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Vimizim for the treatment of patients with Morquio A syndrome, approved by FDA


BioMarin has announced that the FDA ( Food and Drug Administration ) has approved Vimizim ( Elosulfase alfa ) for patients with mucopolysaccharidosis type IVA ( MPS IVA; Morquio A syndrome ).

Vimizim is an enzyme replacement treatment for Morquio A syndrome, which affects an estimated 3,000 patients in the developed world.
The disease occurs as a result of a deficiency of activity in an enzyme involved in glycosaminoglycan ( GAG ) metabolism. The pervasive and progressive accumulation of GAGs leads to significant morbidities and multisystemic clinical impairments resulting in diminished functional capacity, impaired quality of life, and early mortality.
The most common features of the disease are progressive skeletal dysplasia, the need for frequent surgical procedures related primarily to musculoskeletal or respiratory dysfunction, and significant limitations in mobility, endurance, and breathing.

The safety and efficacy of Vimizim were assessed in a 24-week, randomized, double-blind, placebo-controlled clinical trial of 176 patients with MPS IVA ( MOR-004 ). The primary endpoint of the trial, change in six-minute walk distance at 24 weeks, was statistically significant in patients receiving weekly infusions of Vimizim at the dose of 2 mg/kg with a mean increase of 22.5 meters ( p=0.0174 ) over placebo.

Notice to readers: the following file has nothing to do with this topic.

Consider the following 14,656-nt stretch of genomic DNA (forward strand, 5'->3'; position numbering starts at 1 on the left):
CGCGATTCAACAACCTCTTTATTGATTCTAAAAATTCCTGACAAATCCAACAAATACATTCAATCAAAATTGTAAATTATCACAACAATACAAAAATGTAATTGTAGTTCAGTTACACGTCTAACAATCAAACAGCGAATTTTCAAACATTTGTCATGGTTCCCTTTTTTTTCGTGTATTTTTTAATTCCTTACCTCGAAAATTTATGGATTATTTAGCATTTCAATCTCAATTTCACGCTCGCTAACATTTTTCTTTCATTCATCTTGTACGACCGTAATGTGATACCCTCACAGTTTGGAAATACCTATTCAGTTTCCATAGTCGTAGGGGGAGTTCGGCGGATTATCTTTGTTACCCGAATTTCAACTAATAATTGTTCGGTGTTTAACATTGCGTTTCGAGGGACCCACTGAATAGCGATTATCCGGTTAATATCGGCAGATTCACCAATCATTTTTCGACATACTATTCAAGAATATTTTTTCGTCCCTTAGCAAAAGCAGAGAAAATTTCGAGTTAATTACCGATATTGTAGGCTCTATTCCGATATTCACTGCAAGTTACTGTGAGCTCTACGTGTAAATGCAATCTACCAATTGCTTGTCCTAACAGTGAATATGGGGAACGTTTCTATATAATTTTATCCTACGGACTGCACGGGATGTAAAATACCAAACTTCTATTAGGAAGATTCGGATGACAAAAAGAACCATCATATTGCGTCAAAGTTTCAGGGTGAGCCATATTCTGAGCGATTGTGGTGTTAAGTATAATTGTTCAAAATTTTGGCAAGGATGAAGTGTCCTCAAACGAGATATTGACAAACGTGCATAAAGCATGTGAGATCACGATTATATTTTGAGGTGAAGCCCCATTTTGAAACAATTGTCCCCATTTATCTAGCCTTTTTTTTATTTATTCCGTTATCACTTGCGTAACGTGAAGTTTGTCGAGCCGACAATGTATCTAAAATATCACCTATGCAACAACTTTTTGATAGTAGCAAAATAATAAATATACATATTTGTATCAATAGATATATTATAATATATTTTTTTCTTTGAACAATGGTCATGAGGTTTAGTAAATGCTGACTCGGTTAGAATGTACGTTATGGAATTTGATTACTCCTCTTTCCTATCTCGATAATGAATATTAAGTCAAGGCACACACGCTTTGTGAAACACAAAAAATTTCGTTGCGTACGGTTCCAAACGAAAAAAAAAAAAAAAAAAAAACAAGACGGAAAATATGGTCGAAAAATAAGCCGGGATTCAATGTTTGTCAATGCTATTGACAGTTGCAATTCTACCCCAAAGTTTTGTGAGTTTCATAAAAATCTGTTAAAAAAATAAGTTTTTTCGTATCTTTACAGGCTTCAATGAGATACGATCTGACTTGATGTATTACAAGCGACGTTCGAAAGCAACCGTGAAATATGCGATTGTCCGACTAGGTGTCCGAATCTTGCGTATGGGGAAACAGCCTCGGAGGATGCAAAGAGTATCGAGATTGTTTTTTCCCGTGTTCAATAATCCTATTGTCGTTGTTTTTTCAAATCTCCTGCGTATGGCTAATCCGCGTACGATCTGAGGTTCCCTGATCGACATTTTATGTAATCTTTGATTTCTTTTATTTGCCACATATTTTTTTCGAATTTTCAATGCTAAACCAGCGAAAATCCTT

In patients who continued to receive Vimizim 2 mg/kg once per week for another 48 weeks ( for a total of 72-week exposure ), walking ability was sustained to a similar level that was achieved during the first 24 weeks of treatment in the placebo-controlled trial, MOR-004.
Overall, sustained improvements across multiple efficacy measurements and across multiple clinical trials provided evidence of clinical benefit to patients with MPS IVA, a chronic, progressive disease in which clinical deterioration is the expected course.

The adverse events observed in clinical trials were similar to those seen in other enzyme replacement therapies. In the phase 3 trial, the most common adverse reactions ( greater than or equal to 10% and a higher incidence than placebo ) that occurred were pyrexia, vomiting, headache, nausea, abdominal pain, chills, and fatigue.
No new types of adverse reactions were reported in the phase 3 extension trial. The most common adverse reactions ( greater than or equal to 10% ) observed across pre-marketing clinical trials were similar in type and frequency as those observed in the placebo-controlled trial.
Acute reactions requiring intervention were managed by either temporarily interrupting or discontinuing infusion, and administering additional antihistamine, antipyretics, or corticosteroids. ( Xagena )

Source: BioMarin, 2014

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